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A condominium lawyer represents owners in disputes arising from condo ownership. The functions and duties of a condominium attorney are varied, depending on who the lawyer is representing and what the nature of the dispute is. A condo lawyer can represent an owner, a tenant or a condo board.
Condo ownership is a unique type of property ownership. Although a condo owner owns a 100 percent interest in his condo unit, he generally also has a shared interest in the building the condo is housed in, as well as in amenities within the building. Because of this shared type of property ownership, certain issues can arise which may cause one or more individuals involved in a dispute to hire a condominium lawyer.
With shared ownership, there must be some method of determining who will pay for upkeep and how the space will be shared and governed. Normally, a condo board or condo association is responsible for maintaining order and regulating the common spaces in condo buildings. All owners of a condo within a given building generally must pay fees or association dues to the condo board and must comply with the rules associated with the condo board.
When disputes arise between a person who owns a condo and the condo board, a condominium lawyer may be called upon. The lawyer may represent either the board or the owner of the particular condo who is having the dispute. The attorney will owe a fiduciary duty to represent the interests of whichever party he represents.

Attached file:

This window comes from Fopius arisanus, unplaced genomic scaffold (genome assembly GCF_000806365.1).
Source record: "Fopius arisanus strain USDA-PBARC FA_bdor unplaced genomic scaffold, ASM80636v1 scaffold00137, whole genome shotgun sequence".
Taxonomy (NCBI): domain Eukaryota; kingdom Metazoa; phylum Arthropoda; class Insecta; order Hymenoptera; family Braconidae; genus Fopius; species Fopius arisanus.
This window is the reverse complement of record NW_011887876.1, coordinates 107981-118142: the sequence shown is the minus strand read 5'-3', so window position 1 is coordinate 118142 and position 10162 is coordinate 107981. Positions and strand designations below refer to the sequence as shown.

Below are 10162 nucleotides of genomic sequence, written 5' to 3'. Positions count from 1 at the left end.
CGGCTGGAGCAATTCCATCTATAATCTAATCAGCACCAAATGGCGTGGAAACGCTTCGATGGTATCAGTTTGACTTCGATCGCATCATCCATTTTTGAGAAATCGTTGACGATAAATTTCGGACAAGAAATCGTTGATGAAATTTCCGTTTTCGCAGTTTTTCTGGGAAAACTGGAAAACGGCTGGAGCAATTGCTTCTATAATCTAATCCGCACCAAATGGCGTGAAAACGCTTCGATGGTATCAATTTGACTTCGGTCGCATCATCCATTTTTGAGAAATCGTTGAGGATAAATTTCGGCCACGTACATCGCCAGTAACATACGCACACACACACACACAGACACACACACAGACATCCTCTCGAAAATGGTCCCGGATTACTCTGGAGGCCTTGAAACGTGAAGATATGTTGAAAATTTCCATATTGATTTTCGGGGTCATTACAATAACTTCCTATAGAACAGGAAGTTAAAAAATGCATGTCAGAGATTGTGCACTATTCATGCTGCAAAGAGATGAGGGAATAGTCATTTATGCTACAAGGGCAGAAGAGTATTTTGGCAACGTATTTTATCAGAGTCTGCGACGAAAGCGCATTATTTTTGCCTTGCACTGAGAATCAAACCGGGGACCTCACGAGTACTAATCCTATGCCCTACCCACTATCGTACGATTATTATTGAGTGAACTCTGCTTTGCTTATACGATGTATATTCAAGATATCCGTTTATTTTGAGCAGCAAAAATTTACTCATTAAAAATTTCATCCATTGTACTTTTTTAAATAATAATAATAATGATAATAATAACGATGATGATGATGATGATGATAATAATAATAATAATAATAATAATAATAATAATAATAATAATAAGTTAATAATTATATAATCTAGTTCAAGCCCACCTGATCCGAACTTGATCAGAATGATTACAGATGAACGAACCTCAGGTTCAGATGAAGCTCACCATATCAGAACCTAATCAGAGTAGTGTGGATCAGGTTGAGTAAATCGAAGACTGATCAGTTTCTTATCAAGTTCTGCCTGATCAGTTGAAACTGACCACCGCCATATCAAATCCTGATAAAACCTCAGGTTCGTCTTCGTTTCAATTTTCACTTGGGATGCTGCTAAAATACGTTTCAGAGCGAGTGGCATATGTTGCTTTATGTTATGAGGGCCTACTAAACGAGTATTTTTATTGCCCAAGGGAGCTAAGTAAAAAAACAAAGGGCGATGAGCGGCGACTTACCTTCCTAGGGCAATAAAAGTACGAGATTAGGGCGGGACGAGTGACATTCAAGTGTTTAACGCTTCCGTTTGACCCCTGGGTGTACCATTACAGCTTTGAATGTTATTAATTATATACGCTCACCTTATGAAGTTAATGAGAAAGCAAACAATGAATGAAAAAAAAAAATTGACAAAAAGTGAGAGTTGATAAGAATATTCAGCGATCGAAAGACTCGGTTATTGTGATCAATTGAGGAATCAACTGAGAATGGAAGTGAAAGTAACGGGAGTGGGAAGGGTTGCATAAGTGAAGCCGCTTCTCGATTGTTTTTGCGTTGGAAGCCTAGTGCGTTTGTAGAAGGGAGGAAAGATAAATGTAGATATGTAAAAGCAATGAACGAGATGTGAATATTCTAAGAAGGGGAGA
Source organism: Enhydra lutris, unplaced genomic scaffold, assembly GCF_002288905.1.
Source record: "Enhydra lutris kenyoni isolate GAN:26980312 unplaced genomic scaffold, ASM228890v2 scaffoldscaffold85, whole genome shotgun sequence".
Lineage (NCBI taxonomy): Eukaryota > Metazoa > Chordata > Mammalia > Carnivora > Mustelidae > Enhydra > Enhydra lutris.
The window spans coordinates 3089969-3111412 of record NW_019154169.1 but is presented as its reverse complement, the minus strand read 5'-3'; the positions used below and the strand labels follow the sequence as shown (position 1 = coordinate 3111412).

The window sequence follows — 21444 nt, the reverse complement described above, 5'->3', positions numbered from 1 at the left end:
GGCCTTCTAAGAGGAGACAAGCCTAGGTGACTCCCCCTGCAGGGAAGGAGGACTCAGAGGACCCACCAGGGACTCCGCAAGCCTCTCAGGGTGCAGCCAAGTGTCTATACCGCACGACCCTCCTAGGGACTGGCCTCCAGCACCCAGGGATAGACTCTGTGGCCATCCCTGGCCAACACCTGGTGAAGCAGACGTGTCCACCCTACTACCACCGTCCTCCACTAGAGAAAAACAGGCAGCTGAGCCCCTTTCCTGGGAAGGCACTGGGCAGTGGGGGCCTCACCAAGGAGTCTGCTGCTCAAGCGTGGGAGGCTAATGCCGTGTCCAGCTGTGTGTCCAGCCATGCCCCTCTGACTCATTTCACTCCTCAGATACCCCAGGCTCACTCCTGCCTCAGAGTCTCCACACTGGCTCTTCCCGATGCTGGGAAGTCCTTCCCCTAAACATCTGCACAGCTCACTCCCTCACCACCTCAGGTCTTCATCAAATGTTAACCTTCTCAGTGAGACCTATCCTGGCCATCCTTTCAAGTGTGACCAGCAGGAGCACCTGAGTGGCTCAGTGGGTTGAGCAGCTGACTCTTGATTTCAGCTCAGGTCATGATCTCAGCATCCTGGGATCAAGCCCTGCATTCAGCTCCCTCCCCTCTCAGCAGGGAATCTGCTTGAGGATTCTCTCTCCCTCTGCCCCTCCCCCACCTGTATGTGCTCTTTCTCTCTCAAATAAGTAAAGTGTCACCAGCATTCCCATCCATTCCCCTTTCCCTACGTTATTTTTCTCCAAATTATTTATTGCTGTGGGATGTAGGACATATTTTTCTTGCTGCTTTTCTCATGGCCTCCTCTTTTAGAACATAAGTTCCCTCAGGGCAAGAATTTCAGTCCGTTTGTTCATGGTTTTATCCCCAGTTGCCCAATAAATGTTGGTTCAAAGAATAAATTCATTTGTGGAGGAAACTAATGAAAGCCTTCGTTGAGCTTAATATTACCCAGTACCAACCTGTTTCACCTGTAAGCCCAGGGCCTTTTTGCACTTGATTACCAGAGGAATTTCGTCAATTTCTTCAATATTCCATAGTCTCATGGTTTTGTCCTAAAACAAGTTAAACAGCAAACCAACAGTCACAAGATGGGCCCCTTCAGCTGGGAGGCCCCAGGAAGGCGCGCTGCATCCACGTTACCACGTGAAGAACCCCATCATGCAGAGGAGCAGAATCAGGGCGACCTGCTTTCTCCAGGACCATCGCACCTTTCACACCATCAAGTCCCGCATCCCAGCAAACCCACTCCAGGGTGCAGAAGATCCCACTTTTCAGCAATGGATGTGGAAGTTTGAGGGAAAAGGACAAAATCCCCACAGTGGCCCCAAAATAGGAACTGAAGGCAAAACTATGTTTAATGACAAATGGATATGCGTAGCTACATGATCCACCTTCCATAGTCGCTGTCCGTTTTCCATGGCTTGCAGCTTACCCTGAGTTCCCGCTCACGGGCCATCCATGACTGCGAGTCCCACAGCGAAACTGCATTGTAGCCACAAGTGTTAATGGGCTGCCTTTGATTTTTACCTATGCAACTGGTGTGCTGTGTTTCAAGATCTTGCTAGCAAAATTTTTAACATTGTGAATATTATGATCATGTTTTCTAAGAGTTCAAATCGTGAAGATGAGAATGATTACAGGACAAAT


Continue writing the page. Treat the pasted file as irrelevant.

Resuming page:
The condominium lawyer can file a lawsuit to compel a tenant to comply with condo board rules, if he is working for the condo board. He can also issue warnings of pending legal action if a condo owner does not comply with rules or does not pay condo fees. The attorney may also help the condo board sue for unpaid dues required as part of condo ownership.
A condominium lawyer who is representing a condo owner can file actions against the condo board if the condo owner believes his rights of ownership are being limited unfairly by the board. He can also help a condo owner facilitate negotiations with a condo board when problems arise. His aim may be to help prevent litigation through negotiation and settlement, or to file a lawsuit to help a condo owner obtain damages or receive an injunction — an order requiring the condo board to stop a certain behavior — or a motion to compel, which is an order requiring the condo board to do a certain behavior.
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